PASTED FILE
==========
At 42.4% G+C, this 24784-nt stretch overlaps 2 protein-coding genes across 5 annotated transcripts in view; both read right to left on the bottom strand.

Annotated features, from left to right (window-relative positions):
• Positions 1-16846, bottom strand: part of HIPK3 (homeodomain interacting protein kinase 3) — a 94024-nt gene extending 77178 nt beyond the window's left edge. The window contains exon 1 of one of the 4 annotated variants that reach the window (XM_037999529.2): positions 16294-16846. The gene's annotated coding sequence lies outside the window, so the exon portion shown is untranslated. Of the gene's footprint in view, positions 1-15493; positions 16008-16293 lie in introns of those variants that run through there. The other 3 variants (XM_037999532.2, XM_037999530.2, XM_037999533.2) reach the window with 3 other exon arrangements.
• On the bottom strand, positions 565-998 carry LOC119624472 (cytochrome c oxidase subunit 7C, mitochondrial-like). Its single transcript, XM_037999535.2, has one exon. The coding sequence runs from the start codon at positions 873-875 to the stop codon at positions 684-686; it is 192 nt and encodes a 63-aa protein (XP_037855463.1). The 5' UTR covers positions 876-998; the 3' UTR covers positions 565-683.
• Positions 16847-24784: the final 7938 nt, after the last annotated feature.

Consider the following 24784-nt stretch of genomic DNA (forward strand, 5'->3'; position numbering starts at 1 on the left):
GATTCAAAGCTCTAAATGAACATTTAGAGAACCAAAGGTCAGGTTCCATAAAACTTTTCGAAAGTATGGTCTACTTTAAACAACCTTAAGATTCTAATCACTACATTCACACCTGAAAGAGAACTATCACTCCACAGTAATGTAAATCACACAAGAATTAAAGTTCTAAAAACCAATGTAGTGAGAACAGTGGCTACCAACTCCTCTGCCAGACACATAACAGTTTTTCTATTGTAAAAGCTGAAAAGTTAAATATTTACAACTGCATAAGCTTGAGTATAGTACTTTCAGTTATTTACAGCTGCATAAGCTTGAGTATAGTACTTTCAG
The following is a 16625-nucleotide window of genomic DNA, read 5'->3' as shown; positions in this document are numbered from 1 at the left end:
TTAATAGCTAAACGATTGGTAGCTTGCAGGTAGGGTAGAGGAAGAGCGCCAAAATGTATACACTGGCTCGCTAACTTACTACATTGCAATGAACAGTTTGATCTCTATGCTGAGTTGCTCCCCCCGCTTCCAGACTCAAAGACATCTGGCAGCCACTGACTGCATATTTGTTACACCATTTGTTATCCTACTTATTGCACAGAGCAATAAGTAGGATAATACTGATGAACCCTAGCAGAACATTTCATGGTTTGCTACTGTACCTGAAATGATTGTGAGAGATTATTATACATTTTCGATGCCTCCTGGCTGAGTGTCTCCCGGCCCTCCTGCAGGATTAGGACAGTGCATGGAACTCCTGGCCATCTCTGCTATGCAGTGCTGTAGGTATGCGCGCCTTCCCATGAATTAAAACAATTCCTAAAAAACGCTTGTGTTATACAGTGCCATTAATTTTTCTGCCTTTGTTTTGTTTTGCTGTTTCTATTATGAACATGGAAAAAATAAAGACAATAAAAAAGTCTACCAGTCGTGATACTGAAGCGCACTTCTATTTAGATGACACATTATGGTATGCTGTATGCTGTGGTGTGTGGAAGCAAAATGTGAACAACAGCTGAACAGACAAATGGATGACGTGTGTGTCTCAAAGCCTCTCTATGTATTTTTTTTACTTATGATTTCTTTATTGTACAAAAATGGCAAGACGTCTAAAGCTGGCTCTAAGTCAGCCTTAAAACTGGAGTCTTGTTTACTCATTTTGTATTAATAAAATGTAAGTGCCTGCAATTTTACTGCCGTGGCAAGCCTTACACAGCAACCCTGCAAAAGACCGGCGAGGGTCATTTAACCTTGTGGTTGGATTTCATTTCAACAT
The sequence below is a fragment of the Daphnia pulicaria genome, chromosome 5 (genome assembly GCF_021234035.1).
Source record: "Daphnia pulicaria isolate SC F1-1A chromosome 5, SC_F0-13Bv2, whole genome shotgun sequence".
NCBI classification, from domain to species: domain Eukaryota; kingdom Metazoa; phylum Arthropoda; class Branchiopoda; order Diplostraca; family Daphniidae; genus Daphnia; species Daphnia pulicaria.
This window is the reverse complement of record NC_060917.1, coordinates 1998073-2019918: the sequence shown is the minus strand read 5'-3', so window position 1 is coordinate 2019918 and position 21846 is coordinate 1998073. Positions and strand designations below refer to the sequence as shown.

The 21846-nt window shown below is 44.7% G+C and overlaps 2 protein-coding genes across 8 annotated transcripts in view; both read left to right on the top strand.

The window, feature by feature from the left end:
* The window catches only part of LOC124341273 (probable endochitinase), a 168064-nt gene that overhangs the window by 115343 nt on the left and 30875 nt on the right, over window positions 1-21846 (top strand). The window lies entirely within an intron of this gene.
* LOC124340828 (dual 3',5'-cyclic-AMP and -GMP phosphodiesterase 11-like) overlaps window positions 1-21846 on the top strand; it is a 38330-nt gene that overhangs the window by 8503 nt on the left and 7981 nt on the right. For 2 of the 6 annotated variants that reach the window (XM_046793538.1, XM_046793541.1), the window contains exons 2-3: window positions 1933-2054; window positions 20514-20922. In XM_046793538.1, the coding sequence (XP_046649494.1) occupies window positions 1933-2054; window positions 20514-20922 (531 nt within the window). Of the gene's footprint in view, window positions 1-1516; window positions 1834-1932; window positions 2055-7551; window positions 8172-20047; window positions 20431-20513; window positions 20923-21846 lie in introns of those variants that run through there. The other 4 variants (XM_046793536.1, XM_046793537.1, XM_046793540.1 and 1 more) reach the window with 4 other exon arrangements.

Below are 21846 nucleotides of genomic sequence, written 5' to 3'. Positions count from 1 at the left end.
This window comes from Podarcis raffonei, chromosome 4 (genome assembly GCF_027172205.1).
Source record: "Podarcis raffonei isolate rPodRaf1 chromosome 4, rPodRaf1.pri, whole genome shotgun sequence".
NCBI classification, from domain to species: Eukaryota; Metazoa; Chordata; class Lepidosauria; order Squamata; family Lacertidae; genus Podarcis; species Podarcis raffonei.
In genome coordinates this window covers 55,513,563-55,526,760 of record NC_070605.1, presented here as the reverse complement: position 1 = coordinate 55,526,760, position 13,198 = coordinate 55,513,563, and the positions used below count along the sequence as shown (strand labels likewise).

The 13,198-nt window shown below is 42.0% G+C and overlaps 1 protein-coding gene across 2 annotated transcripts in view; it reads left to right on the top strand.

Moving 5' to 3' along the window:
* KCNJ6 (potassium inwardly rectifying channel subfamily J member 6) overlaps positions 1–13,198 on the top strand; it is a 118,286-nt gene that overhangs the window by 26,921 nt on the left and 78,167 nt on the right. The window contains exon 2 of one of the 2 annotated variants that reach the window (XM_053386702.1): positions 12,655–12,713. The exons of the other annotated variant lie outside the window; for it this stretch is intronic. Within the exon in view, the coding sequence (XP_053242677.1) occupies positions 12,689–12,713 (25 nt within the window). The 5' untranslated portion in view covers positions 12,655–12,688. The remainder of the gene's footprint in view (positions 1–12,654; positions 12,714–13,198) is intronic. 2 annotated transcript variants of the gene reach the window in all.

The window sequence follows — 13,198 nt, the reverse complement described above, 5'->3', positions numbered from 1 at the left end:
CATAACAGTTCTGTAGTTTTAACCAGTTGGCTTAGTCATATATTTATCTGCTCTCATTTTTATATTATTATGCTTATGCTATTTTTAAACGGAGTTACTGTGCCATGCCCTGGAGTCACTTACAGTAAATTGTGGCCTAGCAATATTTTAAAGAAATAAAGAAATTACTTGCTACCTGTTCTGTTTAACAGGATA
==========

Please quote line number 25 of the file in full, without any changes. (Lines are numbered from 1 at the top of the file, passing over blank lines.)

* KCNJ6 (potassium inwardly rectifying channel subfamily J member 6) overlaps positions 1–13,198 on the top strand; it is a 118,286-nt gene that overhangs the window by 26,921 nt on the left and 78,167 nt on the right. The window contains exon 2 of one of the 2 annotated variants that reach the window (XM_053386702.1): positions 12,655–12,713. The exons of the other annotated variant lie outside the window; for it this stretch is intronic. Within the exon in view, the coding sequence (XP_053242677.1) occupies positions 12,689–12,713 (25 nt within the window). The 5' untranslated portion in view covers positions 12,655–12,688. The remainder of the gene's footprint in view (positions 1–12,654; positions 12,714–13,198) is intronic. 2 annotated transcript variants of the gene reach the window in all.